- Pour a tablespoon of oil into the center of each pan or 2 tablespoons of oil if using the 9×13-inch pan. Using two forks, deflate the dough by releasing it from the sides of the bowl and pulling it toward the center. Rotate the bowl in quarter turns as you deflate, turning the mass into a rough ball. Use the forks to split the dough into two equal pieces (or do not split if using the 9×13-inch pan). Place one piece into one of the prepared pans. Roll the dough ball in the oil to coat it all over, forming a rough ball. Repeat with the remaining piece. Let the dough balls rest for 3 to 4 hours depending on the temperature of your kitchen.
- Set a rack in the middle of the oven and preheat it to 425°F. If using the rosemary, sprinkle it over the dough. Pour a tablespoon of oil over each round of dough (or two tablespoons if using a 9×13-inch pan). Rub your hands lightly in the oil to coat, then, using all of your fingers, press straight down to create deep dimples. If necessary, gently stretch the dough as you dimple to allow the dough to fill the pan. Sprinkle with flaky sea salt all over.
- Transfer the pans or pan to the oven and bake for 25 to 30 minutes, until the underside is golden and crisp. Remove the pans or pan from the oven and transfer the focaccia to a cooling rack. Let it cool for 10 minutes before cutting and serving; let it cool completely if you are halving it with the intention of making a sandwich.
- Prep Time: 18 hours
- Cook Time: 30 minutes
- Category: Bread
- Method: Oven
- Cuisine: Italian
Keywords: olive oil, instant yeast, flour, rosemary
This post may contain affiliate links. Please read my disclosure policy.
2,479 Comments on “Overnight, Refrigerator Focaccia = The Best Focaccia Bread Recipe”
This was fantastic and hard to screw up! I ate way more than I should have! I made one with zaatar and flaky salt sprinkle; for the other I used feta and olives.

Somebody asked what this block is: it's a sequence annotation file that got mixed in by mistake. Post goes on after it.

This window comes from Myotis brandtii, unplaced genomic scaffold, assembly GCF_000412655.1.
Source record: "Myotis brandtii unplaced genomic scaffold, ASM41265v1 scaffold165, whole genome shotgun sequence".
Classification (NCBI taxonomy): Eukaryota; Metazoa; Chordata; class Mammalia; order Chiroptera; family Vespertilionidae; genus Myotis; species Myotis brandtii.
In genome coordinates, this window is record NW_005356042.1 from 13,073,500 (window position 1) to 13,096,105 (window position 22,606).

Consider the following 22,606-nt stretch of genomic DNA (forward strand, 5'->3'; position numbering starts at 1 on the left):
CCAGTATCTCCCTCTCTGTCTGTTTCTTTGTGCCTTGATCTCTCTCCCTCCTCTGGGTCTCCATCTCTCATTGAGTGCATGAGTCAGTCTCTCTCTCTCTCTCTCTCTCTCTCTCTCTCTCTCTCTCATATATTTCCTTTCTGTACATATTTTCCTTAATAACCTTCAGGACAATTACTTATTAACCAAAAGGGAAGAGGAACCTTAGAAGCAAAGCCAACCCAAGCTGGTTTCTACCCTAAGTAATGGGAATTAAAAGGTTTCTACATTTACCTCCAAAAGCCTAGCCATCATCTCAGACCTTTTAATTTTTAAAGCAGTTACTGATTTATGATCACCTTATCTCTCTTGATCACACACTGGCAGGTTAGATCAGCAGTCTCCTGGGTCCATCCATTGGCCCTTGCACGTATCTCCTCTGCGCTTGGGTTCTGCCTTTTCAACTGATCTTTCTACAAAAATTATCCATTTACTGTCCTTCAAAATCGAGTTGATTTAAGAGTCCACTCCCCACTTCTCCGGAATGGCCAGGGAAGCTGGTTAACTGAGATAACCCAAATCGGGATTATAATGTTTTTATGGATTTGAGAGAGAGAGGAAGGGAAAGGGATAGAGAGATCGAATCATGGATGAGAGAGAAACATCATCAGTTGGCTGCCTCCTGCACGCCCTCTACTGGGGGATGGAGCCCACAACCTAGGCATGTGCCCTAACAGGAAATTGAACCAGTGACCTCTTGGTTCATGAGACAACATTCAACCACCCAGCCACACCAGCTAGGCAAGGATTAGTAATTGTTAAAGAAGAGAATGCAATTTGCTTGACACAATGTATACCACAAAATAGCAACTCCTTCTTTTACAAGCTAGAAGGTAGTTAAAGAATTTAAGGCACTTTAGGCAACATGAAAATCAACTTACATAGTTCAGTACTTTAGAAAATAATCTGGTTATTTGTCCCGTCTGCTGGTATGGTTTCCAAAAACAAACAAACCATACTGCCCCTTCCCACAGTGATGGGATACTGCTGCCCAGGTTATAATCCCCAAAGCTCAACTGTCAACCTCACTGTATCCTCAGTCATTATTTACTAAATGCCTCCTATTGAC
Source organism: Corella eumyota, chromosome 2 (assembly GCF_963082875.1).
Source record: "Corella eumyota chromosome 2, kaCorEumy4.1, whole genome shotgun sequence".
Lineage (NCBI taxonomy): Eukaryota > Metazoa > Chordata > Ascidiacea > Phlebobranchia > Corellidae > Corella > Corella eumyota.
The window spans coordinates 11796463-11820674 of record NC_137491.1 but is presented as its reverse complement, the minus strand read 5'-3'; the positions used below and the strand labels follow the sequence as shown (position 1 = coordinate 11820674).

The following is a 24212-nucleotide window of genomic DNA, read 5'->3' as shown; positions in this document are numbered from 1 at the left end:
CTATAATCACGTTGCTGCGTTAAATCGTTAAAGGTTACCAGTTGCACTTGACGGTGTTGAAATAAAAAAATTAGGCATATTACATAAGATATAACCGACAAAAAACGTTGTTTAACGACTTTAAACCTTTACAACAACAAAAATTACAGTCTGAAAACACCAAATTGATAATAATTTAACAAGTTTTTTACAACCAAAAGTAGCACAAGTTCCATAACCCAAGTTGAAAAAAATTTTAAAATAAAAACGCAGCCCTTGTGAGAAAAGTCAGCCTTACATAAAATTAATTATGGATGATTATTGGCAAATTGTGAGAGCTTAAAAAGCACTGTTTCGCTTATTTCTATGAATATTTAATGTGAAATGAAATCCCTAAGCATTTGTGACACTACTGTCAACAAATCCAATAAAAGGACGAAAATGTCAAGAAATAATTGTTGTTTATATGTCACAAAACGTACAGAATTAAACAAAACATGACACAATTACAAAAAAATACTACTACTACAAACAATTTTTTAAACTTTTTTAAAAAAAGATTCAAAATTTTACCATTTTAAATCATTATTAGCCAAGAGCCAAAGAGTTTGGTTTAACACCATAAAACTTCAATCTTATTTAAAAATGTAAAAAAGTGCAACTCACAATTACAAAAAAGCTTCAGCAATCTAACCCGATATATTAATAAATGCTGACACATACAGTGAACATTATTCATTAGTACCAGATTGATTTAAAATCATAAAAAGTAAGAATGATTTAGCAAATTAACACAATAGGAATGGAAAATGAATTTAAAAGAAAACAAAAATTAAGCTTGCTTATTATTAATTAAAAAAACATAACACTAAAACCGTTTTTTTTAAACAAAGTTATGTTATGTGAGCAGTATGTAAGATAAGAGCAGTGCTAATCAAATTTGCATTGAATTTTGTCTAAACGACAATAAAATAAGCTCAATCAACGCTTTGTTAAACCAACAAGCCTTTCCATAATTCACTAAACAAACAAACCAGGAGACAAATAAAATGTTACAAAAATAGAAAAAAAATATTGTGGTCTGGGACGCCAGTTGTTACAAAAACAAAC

Yum! Those toppings sound so good, Kinara!
Love baking bread but hadn’t tried focaccia yet. Just finished eating a piece along with some chicken soup. Bread was crispy on the outside, soft and fluffy on the inside. Reminded me of the bread I have eaten in Italy. I will definitely be making this again, easy recipe to follow and delicious. Thank you!
Wonderful to hear, Maria! Thanks so much for writing 🙂 🙂 🙂
So light, so fluffy, a little greasy(in a good way!) Just delicious! I opted for the 72 hr rise in the refrigerator. i luv this recipe. Thanks for sharing and listing all the details! The video was extremely helpful.
Great to hear, Mar! Thanks so much for writing 🙂 🙂 🙂
did you use ap or bread flour for the loaf in the video? if you had to choose one, which would u prefer?
Honestly, I don’t remember what I used in the video. For me, the difference is generally negligible, but I recommend bread flour to people who live in humid environments or who feel wary about handling super wet sticky dough — bread flour will absorb more of the water.
I hope that helps!
I made this recipe – topped mine with flakey salt, nutritional yeast, thyme, and mushrooms just what I had in stock. It was literally one of the most perfectly delicious experiences I have had eating bread in my life. I took a bite out of the oven and was transported in time to my peasant ancestors milling flower in the medieval era giving me a thumbs up. I wasn’t sure if I would like it initially so I quartered the recipe and cooked it in a loaf tin. Still worked out just fine! I actually also made it a second time to go with a soup that I made. The soup turned out terrible, but with the focaccia I lapped it up like mana of the gods!
Seriously! Make this bread it is SO GOOD!
Love all of this so much 🤣🤣🤣💕💕💕 Thanks so much for writing.
I made this and ate the whole loaf in two days.. lolo. My husband did get a few pieces but very few. I put olives and rosemary and maldon salt on half and on the other half cheddar cheese and jalapenos, salt. It was easy and turned out fabulous. Im going to make it again tomorrow.. Excllent for small sandwiches so pillowy inside but love the outter crunch!!!Thank you for the great recipe. Cherie